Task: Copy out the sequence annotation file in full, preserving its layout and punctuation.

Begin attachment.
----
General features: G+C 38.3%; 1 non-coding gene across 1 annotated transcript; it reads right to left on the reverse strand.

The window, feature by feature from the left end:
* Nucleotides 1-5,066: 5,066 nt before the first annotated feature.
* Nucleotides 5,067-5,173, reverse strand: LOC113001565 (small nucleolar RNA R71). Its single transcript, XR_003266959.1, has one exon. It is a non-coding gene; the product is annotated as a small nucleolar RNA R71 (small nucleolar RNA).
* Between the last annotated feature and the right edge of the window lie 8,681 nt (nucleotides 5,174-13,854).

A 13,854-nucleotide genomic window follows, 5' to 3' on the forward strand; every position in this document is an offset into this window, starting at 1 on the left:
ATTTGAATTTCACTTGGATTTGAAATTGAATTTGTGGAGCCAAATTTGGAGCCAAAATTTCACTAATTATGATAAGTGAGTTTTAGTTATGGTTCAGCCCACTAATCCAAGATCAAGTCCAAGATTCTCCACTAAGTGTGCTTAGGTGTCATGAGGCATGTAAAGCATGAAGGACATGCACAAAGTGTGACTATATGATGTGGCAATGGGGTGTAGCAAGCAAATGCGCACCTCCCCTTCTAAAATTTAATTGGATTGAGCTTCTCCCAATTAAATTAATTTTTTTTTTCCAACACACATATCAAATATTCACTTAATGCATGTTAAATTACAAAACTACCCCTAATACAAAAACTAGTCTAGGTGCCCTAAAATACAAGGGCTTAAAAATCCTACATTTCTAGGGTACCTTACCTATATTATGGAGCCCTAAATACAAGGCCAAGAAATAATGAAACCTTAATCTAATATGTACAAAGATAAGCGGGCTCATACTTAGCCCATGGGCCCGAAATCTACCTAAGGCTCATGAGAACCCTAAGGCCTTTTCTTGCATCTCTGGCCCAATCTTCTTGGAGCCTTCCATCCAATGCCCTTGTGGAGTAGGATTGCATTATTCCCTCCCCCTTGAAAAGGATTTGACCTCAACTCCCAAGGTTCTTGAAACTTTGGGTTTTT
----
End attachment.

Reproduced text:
General features: G+C 38.3%; 1 non-coding gene across 1 annotated transcript; it reads right to left on the reverse strand.

The window, feature by feature from the left end:
* Nucleotides 1-5,066: 5,066 nt before the first annotated feature.
* Nucleotides 5,067-5,173, reverse strand: LOC113001565 (small nucleolar RNA R71). Its single transcript, XR_003266959.1, has one exon. It is a non-coding gene; the product is annotated as a small nucleolar RNA R71 (small nucleolar RNA).
* Between the last annotated feature and the right edge of the window lie 8,681 nt (nucleotides 5,174-13,854).

A 13,854-nucleotide genomic window follows, 5' to 3' on the forward strand; every position in this document is an offset into this window, starting at 1 on the left:
ATTTGAATTTCACTTGGATTTGAAATTGAATTTGTGGAGCCAAATTTGGAGCCAAAATTTCACTAATTATGATAAGTGAGTTTTAGTTATGGTTCAGCCCACTAATCCAAGATCAAGTCCAAGATTCTCCACTAAGTGTGCTTAGGTGTCATGAGGCATGTAAAGCATGAAGGACATGCACAAAGTGTGACTATATGATGTGGCAATGGGGTGTAGCAAGCAAATGCGCACCTCCCCTTCTAAAATTTAATTGGATTGAGCTTCTCCCAATTAAATTAATTTTTTTTTTCCAACACACATATCAAATATTCACTTAATGCATGTTAAATTACAAAACTACCCCTAATACAAAAACTAGTCTAGGTGCCCTAAAATACAAGGGCTTAAAAATCCTACATTTCTAGGGTACCTTACCTATATTATGGAGCCCTAAATACAAGGCCAAGAAATAATGAAACCTTAATCTAATATGTACAAAGATAAGCGGGCTCATACTTAGCCCATGGGCCCGAAATCTACCTAAGGCTCATGAGAACCCTAAGGCCTTTTCTTGCATCTCTGGCCCAATCTTCTTGGAGCCTTCCATCCAATGCCCTTGTGGAGTAGGATTGCATTATTCCCTCCCCCTTGAAAAGGATTTGACCTCAACTCCCAAGGTTCTTGAAACTTTGGGTTTTT